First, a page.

Adams County Master Gardener
A few years ago some petunias grew in my garden where none had grown before. I certainly hadnít planted them; but the fall before, I had worked up the soil in that area to rid
it of an infestation of English ivy. To my surprise the next spring the bare earth yielded wonderful multicolored petunias that practically climbed up a garden hose and filled the early evening air with a sweet fragrant aroma. They have returned every year since.
What variety of petunia was growing in my garden? Who had planted the seeds? Where did they come from? A search through some seed catalogs and a visit to the internet came up with a possible answer. There I discovered a petunia listed as an
Old-Fashioned Vining Petunia (Petunia multiflora). It was an heirloom variety that had been abandoned by commercial growers years ago yet, according to one catalog, had been preserved by the few who remembered it growing in their grandmothersí gardens. It described my
petunias perfectly, self-seeders with the same sweet scent, color variation and climbing habit.
If you think the photo needs one: A vining petunia climbs its way up the garden hose. This particular plant produced mostly white and lightly-tinged flowers, as this heirloom sometimes does.
Who planted them and where they came from are still secrets known only to some long-ago occupant of my old farmhouse, but that doesnít keep me from enjoying and appreciating these wonderful little marvels from the past.
After the discovery of my vining petunia, it didnít take me long to become fascinated with other heirloom plants. I found, ironically, that these living pieces of history add a newness and vitality to the gardening experience. Because many of us are
unfamiliar with heirloom varieties, discovering them is like unearthing an entirely different grouping of plants, most of which weíve never seen before. This can be pure joy for most gardeners who are always looking for the exciting and new in flower and vegetable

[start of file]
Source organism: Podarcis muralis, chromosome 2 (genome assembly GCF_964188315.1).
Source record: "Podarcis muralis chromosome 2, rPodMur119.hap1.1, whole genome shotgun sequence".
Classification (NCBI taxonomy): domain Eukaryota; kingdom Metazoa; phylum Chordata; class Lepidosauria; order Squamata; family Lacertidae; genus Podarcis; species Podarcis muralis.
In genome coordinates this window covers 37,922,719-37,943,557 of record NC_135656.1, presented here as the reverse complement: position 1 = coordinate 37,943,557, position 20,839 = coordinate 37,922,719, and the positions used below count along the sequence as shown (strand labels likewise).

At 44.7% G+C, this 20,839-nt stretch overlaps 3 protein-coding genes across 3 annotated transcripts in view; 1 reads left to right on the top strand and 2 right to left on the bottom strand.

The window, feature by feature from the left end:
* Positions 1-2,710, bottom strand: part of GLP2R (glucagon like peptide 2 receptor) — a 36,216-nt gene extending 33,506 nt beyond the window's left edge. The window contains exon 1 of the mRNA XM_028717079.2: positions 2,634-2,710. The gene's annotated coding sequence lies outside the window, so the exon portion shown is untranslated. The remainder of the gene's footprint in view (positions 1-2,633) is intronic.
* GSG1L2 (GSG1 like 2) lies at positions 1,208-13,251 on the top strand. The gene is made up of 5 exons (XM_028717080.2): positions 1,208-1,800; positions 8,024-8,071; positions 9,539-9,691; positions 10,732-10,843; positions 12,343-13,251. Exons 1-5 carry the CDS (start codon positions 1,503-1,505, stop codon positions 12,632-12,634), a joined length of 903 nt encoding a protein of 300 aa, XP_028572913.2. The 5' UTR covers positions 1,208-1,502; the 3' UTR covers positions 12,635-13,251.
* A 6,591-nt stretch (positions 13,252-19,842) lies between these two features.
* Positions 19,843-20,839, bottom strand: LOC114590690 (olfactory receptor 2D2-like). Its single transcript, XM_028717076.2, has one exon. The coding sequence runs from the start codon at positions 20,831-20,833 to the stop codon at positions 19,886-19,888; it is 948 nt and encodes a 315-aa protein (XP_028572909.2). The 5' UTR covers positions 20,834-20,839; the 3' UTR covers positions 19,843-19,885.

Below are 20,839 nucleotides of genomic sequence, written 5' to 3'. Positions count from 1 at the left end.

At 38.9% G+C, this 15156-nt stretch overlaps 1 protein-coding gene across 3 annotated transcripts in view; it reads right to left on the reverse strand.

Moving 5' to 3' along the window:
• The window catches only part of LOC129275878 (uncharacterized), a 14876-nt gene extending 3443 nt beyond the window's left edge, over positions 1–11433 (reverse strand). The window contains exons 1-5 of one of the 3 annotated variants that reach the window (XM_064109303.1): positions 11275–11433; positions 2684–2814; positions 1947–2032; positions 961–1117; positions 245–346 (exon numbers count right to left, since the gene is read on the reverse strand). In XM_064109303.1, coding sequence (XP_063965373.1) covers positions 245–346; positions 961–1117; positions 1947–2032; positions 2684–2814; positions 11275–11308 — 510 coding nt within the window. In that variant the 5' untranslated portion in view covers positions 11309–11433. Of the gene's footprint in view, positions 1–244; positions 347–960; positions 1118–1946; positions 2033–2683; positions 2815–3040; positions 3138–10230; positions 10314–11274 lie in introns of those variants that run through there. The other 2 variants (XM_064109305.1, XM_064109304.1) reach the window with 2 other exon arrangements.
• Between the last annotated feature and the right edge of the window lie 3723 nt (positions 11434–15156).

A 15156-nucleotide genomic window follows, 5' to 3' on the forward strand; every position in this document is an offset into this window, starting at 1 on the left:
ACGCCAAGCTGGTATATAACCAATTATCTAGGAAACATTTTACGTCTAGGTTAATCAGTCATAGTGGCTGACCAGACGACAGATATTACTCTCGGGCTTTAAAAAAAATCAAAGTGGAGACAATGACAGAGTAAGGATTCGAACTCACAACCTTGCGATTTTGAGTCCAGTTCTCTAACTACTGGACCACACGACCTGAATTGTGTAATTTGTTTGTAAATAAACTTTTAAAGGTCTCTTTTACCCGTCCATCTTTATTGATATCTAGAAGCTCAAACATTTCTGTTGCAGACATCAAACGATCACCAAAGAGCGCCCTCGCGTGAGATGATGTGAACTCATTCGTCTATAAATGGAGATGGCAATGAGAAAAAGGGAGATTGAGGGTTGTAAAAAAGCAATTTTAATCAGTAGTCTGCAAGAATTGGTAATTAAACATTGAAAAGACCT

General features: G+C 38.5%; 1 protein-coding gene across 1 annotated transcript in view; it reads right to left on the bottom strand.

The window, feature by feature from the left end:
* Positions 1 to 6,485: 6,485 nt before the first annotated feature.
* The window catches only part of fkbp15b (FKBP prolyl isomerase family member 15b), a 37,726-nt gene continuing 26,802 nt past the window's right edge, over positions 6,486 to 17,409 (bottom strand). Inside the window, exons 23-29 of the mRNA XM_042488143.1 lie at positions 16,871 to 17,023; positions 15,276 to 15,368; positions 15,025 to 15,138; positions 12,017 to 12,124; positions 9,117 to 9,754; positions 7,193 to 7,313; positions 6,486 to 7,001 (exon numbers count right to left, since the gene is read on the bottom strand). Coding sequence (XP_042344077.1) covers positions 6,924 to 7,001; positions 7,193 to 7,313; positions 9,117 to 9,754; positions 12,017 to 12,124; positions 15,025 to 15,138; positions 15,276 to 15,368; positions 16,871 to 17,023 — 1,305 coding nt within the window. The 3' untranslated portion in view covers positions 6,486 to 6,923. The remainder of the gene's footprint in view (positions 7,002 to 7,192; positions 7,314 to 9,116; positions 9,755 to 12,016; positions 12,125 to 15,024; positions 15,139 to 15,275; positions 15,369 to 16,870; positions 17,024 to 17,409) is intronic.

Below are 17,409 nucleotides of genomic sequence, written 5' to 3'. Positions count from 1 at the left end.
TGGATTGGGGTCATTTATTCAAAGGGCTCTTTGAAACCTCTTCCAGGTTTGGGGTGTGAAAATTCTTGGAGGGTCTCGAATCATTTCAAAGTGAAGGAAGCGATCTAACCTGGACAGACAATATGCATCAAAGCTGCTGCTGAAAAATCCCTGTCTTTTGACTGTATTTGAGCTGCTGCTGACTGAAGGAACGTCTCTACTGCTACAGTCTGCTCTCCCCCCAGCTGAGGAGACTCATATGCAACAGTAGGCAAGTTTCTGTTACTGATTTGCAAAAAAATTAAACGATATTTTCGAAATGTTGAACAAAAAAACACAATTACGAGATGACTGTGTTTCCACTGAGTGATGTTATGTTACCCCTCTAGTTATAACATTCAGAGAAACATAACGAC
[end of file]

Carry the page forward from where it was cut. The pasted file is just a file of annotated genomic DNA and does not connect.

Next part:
What is an heirloom plant? An heirloom plant is an open-pollinated cultivar that was commonly grown during earlier times but is no longer used in todayís large-scale agribusiness. Open-pollinated means that a particular plant can be grown from seed
and will come back "true to type," with the next generation looking just like the present one. If you plant an heirloom tomato like a Brandywine, for example, then collect the seeds from the mature plant and process them properly, the plants from these seeds will grow and
produce exactly like the Brandywine tomatoes they were taken from. You cannot do this with hybrid tomato varieties because they do not have the ability to reproduce themselves.
Plants are generally considered heirlooms when they can be traced back 100 to 150 years, although many old European, African and Asian plants go back much farther than these dates. Some Native American crops are believed to be pre-Columbian.
Why do people grow heirloom plants? There are many reasons why people grow heirlooms today. Some want to surround themselves with heirloom flowers that remind them of their mothers or grandmothersí gardens. Like my vining petunia, they may want a
petunia with a wonderful fragrance that is hardy, relatively pest free, and blooms freely until frost, long after most hybridized varieties have become leggy and their flowers have faded.
Others are drawn to heirloom vegetables for their variety and flavor. They may want a tomato or a cantaloupe that tastes like those they remember as children. Modern large scale growers are more interested in producing vegetables that are uniform in
size, ripen all at once, have the same color and shape, and can be transported to market without spoilage. Flavor is usually pretty low on their priority list.
Some people grow heirloom plants because doing so gives them a sense of history and cultural heritage. This might be no place truer than in Pennsylvania. Because of the rich tradition and outstanding farming abilities of the Pennsylvania Germans who
settled large areas of the state, many heirloom varieties originated here. According to information provided by the Landis Valley Museum Heirloom Seed Project, the Brandywine Tomato was first offered by a Pennsylvania seed man in the late 1800s. Legend has it that another
heirloom tomato, the Howard German, came from seed sold by a woman at a Harrisburg farmerís market who said the seed was originally from the "old country." Both the Grandma Stoberís Chow-Chow Bean and the Mull Kidney Bean were originally grown on farms in Lancaster County.
And the list could go on.
And perhaps it will. In another column appearing in a few weeks, we will continue to discuss the benefits of heirloom plants and learn where they can be purchased. We will also detail some of the more readily available and easy-to-grow heirloom
plants that you might want to try planting in your garden this year to capture your own little piece of the past through plants.
Read other articles on plants and gardens
Read other articles by Betty Jakum